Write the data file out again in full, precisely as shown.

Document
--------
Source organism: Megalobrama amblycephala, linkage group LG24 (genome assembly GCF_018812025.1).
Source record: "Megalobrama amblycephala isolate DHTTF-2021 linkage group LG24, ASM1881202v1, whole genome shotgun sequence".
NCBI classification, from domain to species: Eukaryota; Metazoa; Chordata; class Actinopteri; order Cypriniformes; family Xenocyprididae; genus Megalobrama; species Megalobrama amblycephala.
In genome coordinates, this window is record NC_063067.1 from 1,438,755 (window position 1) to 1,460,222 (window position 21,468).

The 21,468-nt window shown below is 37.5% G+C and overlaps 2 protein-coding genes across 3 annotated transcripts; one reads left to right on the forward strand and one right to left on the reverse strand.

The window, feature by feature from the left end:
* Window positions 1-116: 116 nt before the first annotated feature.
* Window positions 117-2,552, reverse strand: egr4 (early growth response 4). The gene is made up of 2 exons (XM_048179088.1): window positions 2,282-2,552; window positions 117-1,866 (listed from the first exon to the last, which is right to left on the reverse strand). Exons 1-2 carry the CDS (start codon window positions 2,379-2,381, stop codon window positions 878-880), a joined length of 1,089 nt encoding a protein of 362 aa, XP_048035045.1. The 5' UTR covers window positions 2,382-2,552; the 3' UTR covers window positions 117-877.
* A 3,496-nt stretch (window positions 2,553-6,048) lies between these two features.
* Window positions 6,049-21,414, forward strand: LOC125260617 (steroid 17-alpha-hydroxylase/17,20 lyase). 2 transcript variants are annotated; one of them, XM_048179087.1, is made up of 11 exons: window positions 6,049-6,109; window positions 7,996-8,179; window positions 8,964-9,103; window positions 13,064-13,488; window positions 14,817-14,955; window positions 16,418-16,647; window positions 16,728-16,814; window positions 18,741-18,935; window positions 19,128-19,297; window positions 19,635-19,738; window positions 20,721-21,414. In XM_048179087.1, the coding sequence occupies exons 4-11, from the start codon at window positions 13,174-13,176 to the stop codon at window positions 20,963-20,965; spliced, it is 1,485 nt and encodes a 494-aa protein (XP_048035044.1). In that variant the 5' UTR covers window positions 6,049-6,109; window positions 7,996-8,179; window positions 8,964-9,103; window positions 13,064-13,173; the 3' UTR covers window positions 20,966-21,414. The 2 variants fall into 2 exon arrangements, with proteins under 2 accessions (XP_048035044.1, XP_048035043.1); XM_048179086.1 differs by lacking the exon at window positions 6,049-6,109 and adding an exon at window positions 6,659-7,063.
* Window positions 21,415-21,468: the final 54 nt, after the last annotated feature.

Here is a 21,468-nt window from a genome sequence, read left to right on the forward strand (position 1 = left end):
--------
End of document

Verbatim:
Source organism: Megalobrama amblycephala, linkage group LG24 (genome assembly GCF_018812025.1).
Source record: "Megalobrama amblycephala isolate DHTTF-2021 linkage group LG24, ASM1881202v1, whole genome shotgun sequence".
NCBI classification, from domain to species: Eukaryota; Metazoa; Chordata; class Actinopteri; order Cypriniformes; family Xenocyprididae; genus Megalobrama; species Megalobrama amblycephala.
In genome coordinates, this window is record NC_063067.1 from 1,438,755 (window position 1) to 1,460,222 (window position 21,468).

The 21,468-nt window shown below is 37.5% G+C and overlaps 2 protein-coding genes across 3 annotated transcripts; one reads left to right on the forward strand and one right to left on the reverse strand.

The window, feature by feature from the left end:
* Window positions 1-116: 116 nt before the first annotated feature.
* Window positions 117-2,552, reverse strand: egr4 (early growth response 4). The gene is made up of 2 exons (XM_048179088.1): window positions 2,282-2,552; window positions 117-1,866 (listed from the first exon to the last, which is right to left on the reverse strand). Exons 1-2 carry the CDS (start codon window positions 2,379-2,381, stop codon window positions 878-880), a joined length of 1,089 nt encoding a protein of 362 aa, XP_048035045.1. The 5' UTR covers window positions 2,382-2,552; the 3' UTR covers window positions 117-877.
* A 3,496-nt stretch (window positions 2,553-6,048) lies between these two features.
* Window positions 6,049-21,414, forward strand: LOC125260617 (steroid 17-alpha-hydroxylase/17,20 lyase). 2 transcript variants are annotated; one of them, XM_048179087.1, is made up of 11 exons: window positions 6,049-6,109; window positions 7,996-8,179; window positions 8,964-9,103; window positions 13,064-13,488; window positions 14,817-14,955; window positions 16,418-16,647; window positions 16,728-16,814; window positions 18,741-18,935; window positions 19,128-19,297; window positions 19,635-19,738; window positions 20,721-21,414. In XM_048179087.1, the coding sequence occupies exons 4-11, from the start codon at window positions 13,174-13,176 to the stop codon at window positions 20,963-20,965; spliced, it is 1,485 nt and encodes a 494-aa protein (XP_048035044.1). In that variant the 5' UTR covers window positions 6,049-6,109; window positions 7,996-8,179; window positions 8,964-9,103; window positions 13,064-13,173; the 3' UTR covers window positions 20,966-21,414. The 2 variants fall into 2 exon arrangements, with proteins under 2 accessions (XP_048035044.1, XP_048035043.1); XM_048179086.1 differs by lacking the exon at window positions 6,049-6,109 and adding an exon at window positions 6,659-7,063.
* Window positions 21,415-21,468: the final 54 nt, after the last annotated feature.

Here is a 21,468-nt window from a genome sequence, read left to right on the forward strand (position 1 = left end):